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Mets Minor League Players of the Week: Week Four

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What minor league players put up the best numbers this past week, April 28th to May 4th?

Hitter of the Week

Will Toffey

2019 Season: 23 G, 71 AB, .239/.438/.380, 17 H, 4 2B, 0 3B, 2 HR, 24 BB, 25 K, 1/1 SB, .341 BABIP

Week: 7 G, 20 AB, .300/.533/.400, 6 H, 2 2B, 0 3B, 0 HR, 9 BB, 7 K, 1/1 SB, .462 BABIP

Will Toffey was born in Massachusetts and grew up in Connecticut. As such, like plenty of other athletes growing up in New England and or the northeast, hockey and baseball were passions of his. He excelled in hockey- though not to the degree that his brother, Tampa Bay Lightning draftee and hockey minor leaguer John Toffey did- in high school, playing at the all-boys, college prep Salisbury School, but baseball was his true passion. In the final days of his senior year there, he had a major choice to make: would he sign with the New York Yankees, who drafted him in the 23rd round of the MLB Draft, or would he honor his commitment to Vanderbilt and play collegiate baseball? In the end, he turned down the Yankees and chose Vanderbilt. In his freshman year, Toffey was one of the best freshman players in the entire NCAA, hitting .294/.380/.420 in 71 games for coach Tim Corbin’s Commodores. That summer, in the Cape Cod League, he sustained a stress fracture in his foot that not forced him to leave the prestigious collegiate league after just a few games but affected his 2016 when he returned to Vandy. Though he played in all 62 games, he hit a paltry .227/.387/.266.

Despite the poor performance, the Baltimore Orioles drafted Toffey, selecting him in the 25th round of the 2016 MLB Draft, but for a second time, he turned down the major leagues. He returned to the Cape for a second time that summer and had a much better go of it, hitting .283/392/.402 in 36 games. When he returned to Vanderbilt for his junior season, he was able to keep the positive momentum going and hit .354/.475/.602 in 56 game, shattering virtually every career high he had already set. The Oakland Athletics selected in the 4th round of the 2017 MLB Draft and Toffey signed with them for the slot value of $482,600.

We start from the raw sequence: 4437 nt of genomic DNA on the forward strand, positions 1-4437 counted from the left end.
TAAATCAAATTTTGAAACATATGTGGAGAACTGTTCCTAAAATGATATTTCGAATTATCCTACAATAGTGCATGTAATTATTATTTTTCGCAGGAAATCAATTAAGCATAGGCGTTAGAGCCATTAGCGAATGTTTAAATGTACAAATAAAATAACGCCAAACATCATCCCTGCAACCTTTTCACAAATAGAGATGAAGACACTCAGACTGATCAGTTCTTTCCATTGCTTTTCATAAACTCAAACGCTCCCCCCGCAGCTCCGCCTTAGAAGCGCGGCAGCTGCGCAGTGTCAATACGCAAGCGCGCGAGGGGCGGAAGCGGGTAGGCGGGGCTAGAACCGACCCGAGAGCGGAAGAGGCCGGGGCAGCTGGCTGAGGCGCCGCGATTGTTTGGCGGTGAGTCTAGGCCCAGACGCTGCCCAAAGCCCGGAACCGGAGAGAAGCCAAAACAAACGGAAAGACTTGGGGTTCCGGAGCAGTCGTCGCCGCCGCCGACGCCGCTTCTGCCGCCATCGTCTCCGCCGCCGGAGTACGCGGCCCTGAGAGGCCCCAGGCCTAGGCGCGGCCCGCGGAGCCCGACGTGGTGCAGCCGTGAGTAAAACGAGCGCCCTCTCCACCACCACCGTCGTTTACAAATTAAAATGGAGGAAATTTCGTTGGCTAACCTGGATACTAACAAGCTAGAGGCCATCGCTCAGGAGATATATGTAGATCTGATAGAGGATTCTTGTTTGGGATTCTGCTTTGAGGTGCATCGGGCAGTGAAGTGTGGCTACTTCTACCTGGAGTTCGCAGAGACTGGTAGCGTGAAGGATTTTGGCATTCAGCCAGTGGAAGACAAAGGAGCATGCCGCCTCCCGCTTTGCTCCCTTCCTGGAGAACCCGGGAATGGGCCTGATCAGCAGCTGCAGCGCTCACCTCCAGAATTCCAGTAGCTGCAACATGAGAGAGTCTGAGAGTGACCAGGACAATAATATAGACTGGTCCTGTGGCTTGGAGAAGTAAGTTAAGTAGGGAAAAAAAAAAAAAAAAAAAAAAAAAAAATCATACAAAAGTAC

Toffey made his professional debut with the Short-A Vermont Lake Monsters a few weeks later and hit .263/.377/.349 in 57 games for the season. He skipped over Low-A completely and was assigned to the Stockton Ports to begin the 2018 season, but his 48 games there were plagued with injury. He dislocated his shoulder sliding into home plate and sustained a sore quad and hit .244/.357/.384 as a result. In late July, he was traded to the Mets along with reliever Bobby Wahl in exchange for Mets closer Jeurys Familia. He was assigned to the Binghamton Rumble Ponies and hit .254/.394/.433 in 41 games to close out the season.